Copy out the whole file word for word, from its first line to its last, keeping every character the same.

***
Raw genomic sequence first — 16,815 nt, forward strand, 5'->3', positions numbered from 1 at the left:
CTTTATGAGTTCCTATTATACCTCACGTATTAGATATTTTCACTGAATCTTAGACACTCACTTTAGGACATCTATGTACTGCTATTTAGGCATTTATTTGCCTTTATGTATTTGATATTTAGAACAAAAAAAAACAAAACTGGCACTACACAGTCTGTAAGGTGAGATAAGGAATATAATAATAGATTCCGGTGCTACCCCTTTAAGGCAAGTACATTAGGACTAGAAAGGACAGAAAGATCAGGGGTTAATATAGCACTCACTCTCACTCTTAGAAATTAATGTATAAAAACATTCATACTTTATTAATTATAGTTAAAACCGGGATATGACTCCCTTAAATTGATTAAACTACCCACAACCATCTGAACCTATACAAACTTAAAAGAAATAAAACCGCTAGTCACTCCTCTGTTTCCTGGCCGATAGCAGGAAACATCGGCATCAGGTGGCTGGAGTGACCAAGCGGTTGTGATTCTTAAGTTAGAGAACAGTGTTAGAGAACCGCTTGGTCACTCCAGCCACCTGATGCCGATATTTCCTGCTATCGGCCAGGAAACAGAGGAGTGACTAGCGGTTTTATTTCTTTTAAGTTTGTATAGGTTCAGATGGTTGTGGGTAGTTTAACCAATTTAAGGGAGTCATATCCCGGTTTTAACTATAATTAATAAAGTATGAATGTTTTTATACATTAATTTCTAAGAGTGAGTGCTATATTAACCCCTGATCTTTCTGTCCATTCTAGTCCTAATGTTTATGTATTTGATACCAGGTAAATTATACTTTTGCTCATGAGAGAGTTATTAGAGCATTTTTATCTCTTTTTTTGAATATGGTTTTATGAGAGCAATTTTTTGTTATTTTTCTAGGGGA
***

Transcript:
Raw genomic sequence first — 16,815 nt, forward strand, 5'->3', positions numbered from 1 at the left:
CTTTATGAGTTCCTATTATACCTCACGTATTAGATATTTTCACTGAATCTTAGACACTCACTTTAGGACATCTATGTACTGCTATTTAGGCATTTATTTGCCTTTATGTATTTGATATTTAGAACAAAAAAAAACAAAACTGGCACTACACAGTCTGTAAGGTGAGATAAGGAATATAATAATAGATTCCGGTGCTACCCCTTTAAGGCAAGTACATTAGGACTAGAAAGGACAGAAAGATCAGGGGTTAATATAGCACTCACTCTCACTCTTAGAAATTAATGTATAAAAACATTCATACTTTATTAATTATAGTTAAAACCGGGATATGACTCCCTTAAATTGATTAAACTACCCACAACCATCTGAACCTATACAAACTTAAAAGAAATAAAACCGCTAGTCACTCCTCTGTTTCCTGGCCGATAGCAGGAAACATCGGCATCAGGTGGCTGGAGTGACCAAGCGGTTGTGATTCTTAAGTTAGAGAACAGTGTTAGAGAACCGCTTGGTCACTCCAGCCACCTGATGCCGATATTTCCTGCTATCGGCCAGGAAACAGAGGAGTGACTAGCGGTTTTATTTCTTTTAAGTTTGTATAGGTTCAGATGGTTGTGGGTAGTTTAACCAATTTAAGGGAGTCATATCCCGGTTTTAACTATAATTAATAAAGTATGAATGTTTTTATACATTAATTTCTAAGAGTGAGTGCTATATTAACCCCTGATCTTTCTGTCCATTCTAGTCCTAATGTTTATGTATTTGATACCAGGTAAATTATACTTTTGCTCATGAGAGAGTTATTAGAGCATTTTTATCTCTTTTTTTGAATATGGTTTTATGAGAGCAATTTTTTGTTATTTTTCTAGGGGA